Culture notes

3,000 acts and no quality control – why the Edinburgh Fringe is the greatest (and patchiest) arts festival in the world

Some performers think they're here for their big chance. Really, they're here to suffer

9 August 2014

9:00 AM

9 August 2014

9:00 AM

And they’re off. The mighty caravan of romantic desperadoes, radical egoists, stadium wannabes, struggling superstars and vanity crackheads is on its way to Edinburgh. This year’s Fringe sponsor is Virgin Money, which must be some kind of in-joke because most performers spend August watching their life savings being ritually despoiled by landlords, press agents and venue owners. Five years back the Fringe was ready for a gastric band when it grew to more than 2,000 productions. This year it glides past the 3,000 mark and it seems determined to maintain its place as the most cluttered congregation of twits and pipe-dreamers on the planet.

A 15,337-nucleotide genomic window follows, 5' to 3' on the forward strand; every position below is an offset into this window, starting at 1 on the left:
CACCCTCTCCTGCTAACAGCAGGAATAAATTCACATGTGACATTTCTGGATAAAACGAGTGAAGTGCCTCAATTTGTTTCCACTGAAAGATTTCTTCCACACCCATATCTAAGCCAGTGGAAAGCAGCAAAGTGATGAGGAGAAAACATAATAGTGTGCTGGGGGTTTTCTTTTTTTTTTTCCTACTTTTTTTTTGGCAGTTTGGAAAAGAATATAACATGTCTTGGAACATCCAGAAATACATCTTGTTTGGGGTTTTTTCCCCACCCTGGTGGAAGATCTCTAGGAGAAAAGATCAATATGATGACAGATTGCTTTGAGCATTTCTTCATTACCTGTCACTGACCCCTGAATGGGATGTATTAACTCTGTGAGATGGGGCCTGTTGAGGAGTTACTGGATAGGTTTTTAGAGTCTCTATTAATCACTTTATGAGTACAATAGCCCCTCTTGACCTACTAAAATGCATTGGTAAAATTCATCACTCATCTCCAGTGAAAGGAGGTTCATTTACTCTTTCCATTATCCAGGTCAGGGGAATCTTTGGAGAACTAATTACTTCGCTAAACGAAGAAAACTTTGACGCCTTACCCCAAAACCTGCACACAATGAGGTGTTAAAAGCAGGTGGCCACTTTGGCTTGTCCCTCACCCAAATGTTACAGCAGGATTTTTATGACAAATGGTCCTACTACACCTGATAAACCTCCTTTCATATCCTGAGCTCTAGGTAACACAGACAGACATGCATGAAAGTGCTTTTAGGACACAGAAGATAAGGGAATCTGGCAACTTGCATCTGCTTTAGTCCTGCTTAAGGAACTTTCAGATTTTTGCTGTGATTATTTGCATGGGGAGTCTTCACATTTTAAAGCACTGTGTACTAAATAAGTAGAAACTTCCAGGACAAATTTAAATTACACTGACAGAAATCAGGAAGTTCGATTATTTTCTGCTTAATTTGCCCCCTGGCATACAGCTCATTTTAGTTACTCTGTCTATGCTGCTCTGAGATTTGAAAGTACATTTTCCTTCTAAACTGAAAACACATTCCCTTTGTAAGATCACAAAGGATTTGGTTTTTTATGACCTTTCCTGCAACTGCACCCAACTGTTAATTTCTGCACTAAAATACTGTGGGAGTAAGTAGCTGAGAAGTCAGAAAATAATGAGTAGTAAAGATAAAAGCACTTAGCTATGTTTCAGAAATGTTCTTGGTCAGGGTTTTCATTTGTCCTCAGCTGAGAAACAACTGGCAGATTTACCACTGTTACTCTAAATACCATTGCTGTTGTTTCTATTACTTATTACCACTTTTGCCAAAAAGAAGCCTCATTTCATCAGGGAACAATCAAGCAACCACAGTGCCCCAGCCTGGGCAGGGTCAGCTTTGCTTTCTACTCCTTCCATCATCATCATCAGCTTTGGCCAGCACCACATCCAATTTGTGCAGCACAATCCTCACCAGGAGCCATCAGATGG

It’s also, of course, the world’s greatest arts festival and because there are no barriers to entry there’s no quality control. Every year fresh loons arrive who give themselves zero chance of finding a crowd because they think the crowd is desperate to find them. Some hope.

Performers have barely half a dozen words to grab our attention. Opening the brochure, I stumble at random on page 318, which offers a choice between The Trial of Jane Fonda starring Anne Archer and In the Surface of a Bubble, which reveals ‘how our dreams got locked inside our heads with capoeira, kung fu, masks, puppetry and live music’. Which would you pay to see?

I hope the Bubble performers turn into the biggest sleeper hit in Fringe history. More likely they’ll trudge home sad, outraged and skint. Which is perfectly OK. The festival isn’t about inflating your ego. It’s about thrashing it till it bleeds.

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